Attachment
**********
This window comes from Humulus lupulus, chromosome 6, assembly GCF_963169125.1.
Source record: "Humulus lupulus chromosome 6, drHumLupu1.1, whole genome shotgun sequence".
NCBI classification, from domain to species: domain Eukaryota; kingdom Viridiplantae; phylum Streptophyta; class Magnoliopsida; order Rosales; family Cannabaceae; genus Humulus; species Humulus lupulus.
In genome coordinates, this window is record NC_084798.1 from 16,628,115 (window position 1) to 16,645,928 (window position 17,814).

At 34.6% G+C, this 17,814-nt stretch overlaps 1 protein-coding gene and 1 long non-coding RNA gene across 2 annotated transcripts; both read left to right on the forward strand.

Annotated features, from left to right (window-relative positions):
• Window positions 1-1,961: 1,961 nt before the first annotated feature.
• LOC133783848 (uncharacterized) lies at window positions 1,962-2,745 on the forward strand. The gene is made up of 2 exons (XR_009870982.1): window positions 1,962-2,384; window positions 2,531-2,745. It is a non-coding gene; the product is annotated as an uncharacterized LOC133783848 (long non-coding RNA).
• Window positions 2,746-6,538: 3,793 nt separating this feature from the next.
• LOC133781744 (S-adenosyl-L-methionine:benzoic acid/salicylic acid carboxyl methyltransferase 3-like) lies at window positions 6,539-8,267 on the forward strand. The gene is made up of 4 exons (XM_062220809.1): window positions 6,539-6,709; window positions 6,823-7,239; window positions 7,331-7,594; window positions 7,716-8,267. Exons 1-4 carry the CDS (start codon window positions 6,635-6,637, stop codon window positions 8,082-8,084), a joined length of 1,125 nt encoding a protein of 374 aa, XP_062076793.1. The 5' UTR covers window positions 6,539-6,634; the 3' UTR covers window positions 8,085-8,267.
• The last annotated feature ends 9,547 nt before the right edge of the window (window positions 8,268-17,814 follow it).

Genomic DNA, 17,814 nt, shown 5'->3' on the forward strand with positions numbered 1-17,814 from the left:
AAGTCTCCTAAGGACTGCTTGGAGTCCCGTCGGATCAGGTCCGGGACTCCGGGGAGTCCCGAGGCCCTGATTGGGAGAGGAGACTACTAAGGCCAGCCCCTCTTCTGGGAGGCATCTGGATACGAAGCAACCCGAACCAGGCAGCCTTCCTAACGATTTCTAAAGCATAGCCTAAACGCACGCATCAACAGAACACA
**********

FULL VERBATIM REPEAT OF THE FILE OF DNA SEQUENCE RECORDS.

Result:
This window comes from Humulus lupulus, chromosome 6, assembly GCF_963169125.1.
Source record: "Humulus lupulus chromosome 6, drHumLupu1.1, whole genome shotgun sequence".
NCBI classification, from domain to species: domain Eukaryota; kingdom Viridiplantae; phylum Streptophyta; class Magnoliopsida; order Rosales; family Cannabaceae; genus Humulus; species Humulus lupulus.
In genome coordinates, this window is record NC_084798.1 from 16,628,115 (window position 1) to 16,645,928 (window position 17,814).

At 34.6% G+C, this 17,814-nt stretch overlaps 1 protein-coding gene and 1 long non-coding RNA gene across 2 annotated transcripts; both read left to right on the forward strand.

Annotated features, from left to right (window-relative positions):
• Window positions 1-1,961: 1,961 nt before the first annotated feature.
• LOC133783848 (uncharacterized) lies at window positions 1,962-2,745 on the forward strand. The gene is made up of 2 exons (XR_009870982.1): window positions 1,962-2,384; window positions 2,531-2,745. It is a non-coding gene; the product is annotated as an uncharacterized LOC133783848 (long non-coding RNA).
• Window positions 2,746-6,538: 3,793 nt separating this feature from the next.
• LOC133781744 (S-adenosyl-L-methionine:benzoic acid/salicylic acid carboxyl methyltransferase 3-like) lies at window positions 6,539-8,267 on the forward strand. The gene is made up of 4 exons (XM_062220809.1): window positions 6,539-6,709; window positions 6,823-7,239; window positions 7,331-7,594; window positions 7,716-8,267. Exons 1-4 carry the CDS (start codon window positions 6,635-6,637, stop codon window positions 8,082-8,084), a joined length of 1,125 nt encoding a protein of 374 aa, XP_062076793.1. The 5' UTR covers window positions 6,539-6,634; the 3' UTR covers window positions 8,085-8,267.
• The last annotated feature ends 9,547 nt before the right edge of the window (window positions 8,268-17,814 follow it).

Genomic DNA, 17,814 nt, shown 5'->3' on the forward strand with positions numbered 1-17,814 from the left:
AAGTCTCCTAAGGACTGCTTGGAGTCCCGTCGGATCAGGTCCGGGACTCCGGGGAGTCCCGAGGCCCTGATTGGGAGAGGAGACTACTAAGGCCAGCCCCTCTTCTGGGAGGCATCTGGATACGAAGCAACCCGAACCAGGCAGCCTTCCTAACGATTTCTAAAGCATAGCCTAAACGCACGCATCAACAGAACACA